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Cutting the legs off cancer

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Posted November 23, 2018
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Melanoma skin cancer tumors grow larger and are more likely to metastasize due to interactions between a pair of molecules, according to experiments in mice and human cells. The results may restore the potential for a type of cancer therapy previously abandoned in clinical trials. The results also implicate one molecule already connected to obesity and dementia as a potential cause of metastasis, or spread of cancer cells to other areas of the body.

Melanoma accounts for about 1 percent of skin cancers, but causes a large majority of skin cancer deaths, according to the American Cancer Society. Few treatments exist to prevent melanoma from metastasizing.

Blocking interactions of a pair of molecules prevents melanoma skin cancer tumors from spreading and growing. Researchers at the University of Tokyo studied a cell membrane receptor, LRP1, and an enzyme, tPA, for their roles in metastasis of melanoma in mice. Mice without LRP1 had smaller tumors, even when excess tPA was given. OE = over expression, KD = knockdown. B16F1 = mouse melanoma skin cancer cells. Image credit: Salama et al., originally published by FASEB Journal. CC-BY-NC

Blocking interactions of a pair of molecules prevents melanoma skin cancer tumors from spreading and growing. Researchers at the University of Tokyo studied a cell membrane receptor, LRP1, and an enzyme, tPA, for their roles in metastasis of melanoma in mice. Mice without LRP1 had smaller tumors, even when excess tPA was given. OE = over expression, KD = knockdown. B16F1 = mouse melanoma skin cancer cells. Image credit: Salama et al., originally published by FASEB Journal. CC-BY-NC

A research team led by Associate Professor Beate Heissig at the University of Tokyo Institute of Medical Science has studied tissue type plasminogen activator (tPA) for over a decade. tPA is a protease, a small molecule that can cut proteins. tPA bonds to a larger protein that sits within the membrane barrier of animal cells, called low-density lipoprotein receptor-related protein 1 (LRP1).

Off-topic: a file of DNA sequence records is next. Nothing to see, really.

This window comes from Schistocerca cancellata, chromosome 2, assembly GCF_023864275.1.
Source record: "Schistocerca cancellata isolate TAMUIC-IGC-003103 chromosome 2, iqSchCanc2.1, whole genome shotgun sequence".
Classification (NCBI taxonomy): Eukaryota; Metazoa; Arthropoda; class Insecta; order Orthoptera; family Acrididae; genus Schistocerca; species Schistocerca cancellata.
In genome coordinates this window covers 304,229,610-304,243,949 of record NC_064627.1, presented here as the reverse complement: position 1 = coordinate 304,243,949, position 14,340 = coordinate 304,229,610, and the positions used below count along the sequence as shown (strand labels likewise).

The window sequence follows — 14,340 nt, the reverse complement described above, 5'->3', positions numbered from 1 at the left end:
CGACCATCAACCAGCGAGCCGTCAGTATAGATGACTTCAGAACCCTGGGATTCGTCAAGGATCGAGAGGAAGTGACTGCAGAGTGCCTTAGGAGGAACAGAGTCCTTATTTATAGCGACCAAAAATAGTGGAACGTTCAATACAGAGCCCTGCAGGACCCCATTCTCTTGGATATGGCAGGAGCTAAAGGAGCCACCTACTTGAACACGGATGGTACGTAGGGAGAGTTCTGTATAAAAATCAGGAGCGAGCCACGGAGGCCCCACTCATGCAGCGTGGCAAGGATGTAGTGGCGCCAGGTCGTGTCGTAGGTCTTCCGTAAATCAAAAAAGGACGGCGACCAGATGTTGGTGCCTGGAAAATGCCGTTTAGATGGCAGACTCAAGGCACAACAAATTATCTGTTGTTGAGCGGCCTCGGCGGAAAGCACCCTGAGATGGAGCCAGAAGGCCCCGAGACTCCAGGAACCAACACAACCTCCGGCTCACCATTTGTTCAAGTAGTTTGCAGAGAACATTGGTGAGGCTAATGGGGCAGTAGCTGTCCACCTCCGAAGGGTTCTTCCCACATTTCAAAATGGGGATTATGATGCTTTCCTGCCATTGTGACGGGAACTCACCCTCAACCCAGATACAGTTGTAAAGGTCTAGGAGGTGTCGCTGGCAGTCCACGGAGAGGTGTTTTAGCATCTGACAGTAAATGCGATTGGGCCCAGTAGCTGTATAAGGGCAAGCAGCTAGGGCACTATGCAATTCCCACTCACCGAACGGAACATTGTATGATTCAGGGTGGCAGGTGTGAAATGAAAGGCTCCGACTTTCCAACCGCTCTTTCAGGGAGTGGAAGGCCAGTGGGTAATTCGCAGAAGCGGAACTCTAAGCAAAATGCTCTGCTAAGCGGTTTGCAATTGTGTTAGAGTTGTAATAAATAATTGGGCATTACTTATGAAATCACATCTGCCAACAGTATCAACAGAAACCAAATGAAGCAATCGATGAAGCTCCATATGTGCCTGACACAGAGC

Heissig’s research team proposes blocking the metastasis-promoting action of tPA by preventing it from connecting to LRP1. Mice without LRP1 had smaller tumors, even when researchers provided extra tPA.

Other studies have linked LRP1 to chronic diseases including diabetes, obesity, and Alzheimer’s disease.

“It’s surprising that LRP1 is also regulating cancer growth and spread. It’s normally a receptor for fat molecules,” said Heissig.

Controlling cancer’s spread

In 2016, Heissig’s research group discovered that mice given extra tPA had greater numbers of a specific type of cell. This same cell type usually increases within the melanoma tumors and can enhance tumor growth. Based on that potential connection, the current project was designed to investigate what role tPA might play in skin cancer.

When cancer cells metastasize, they use proteases to cut through the matrix of protein chains that holds healthy cells in place. When cancer cells arrive in a new part of the body and begin to form new tumors, they corrupt nearby cells to build a niche, or supportive home for themselves.

Clinical researchers have attempted to prevent metastasis by stopping proteases. However, completely blocking all proteases causes unintended side effects. No protease-based cancer therapy has succeeded in clinical trials.

Freeze-fracture scanning electron microscopy image of melanoma skin cancer. A blood vessel (center) provides essential nutrients to a melanoma tumor (left) in this artificially colorized microscopy image. Researchers at the University of Tokyo studied a cell membrane receptor, LRP1, and an enzyme, tPA, for their roles in metastasis of melanoma in mice. Image credit: Wellcome Images CC-BY-NC-ND, Image DOI: 10.7295W9CIL38960

“Our vision is a cancer therapy that specifically prevents the interaction of LRP1 and tPA so that only the metastasis effect of the protease is stopped. Better understanding of the specific interactions of LRP1 and tPA will hopefully lead to protease cancer treatments that maintain the normal, healthy protease actions of tPA,” said Yousef Salama, first author of the research paper and postdoctoral researcher in Heissig’s lab.

Salama also suggests that tPA may be linked to cancer immunotherapy, the life-saving treatment awarded the 2018 Nobel Prize in Physiology or Medicine.

“The scientific community knows that tPA can interfere with the cell signals being studied for cancer immunotherapy. Blocking tPA could enhance the immune system’s action and potentially boost the effectiveness of cancer immunotherapy treatments,” said Salama.

Source: University of Tokyo

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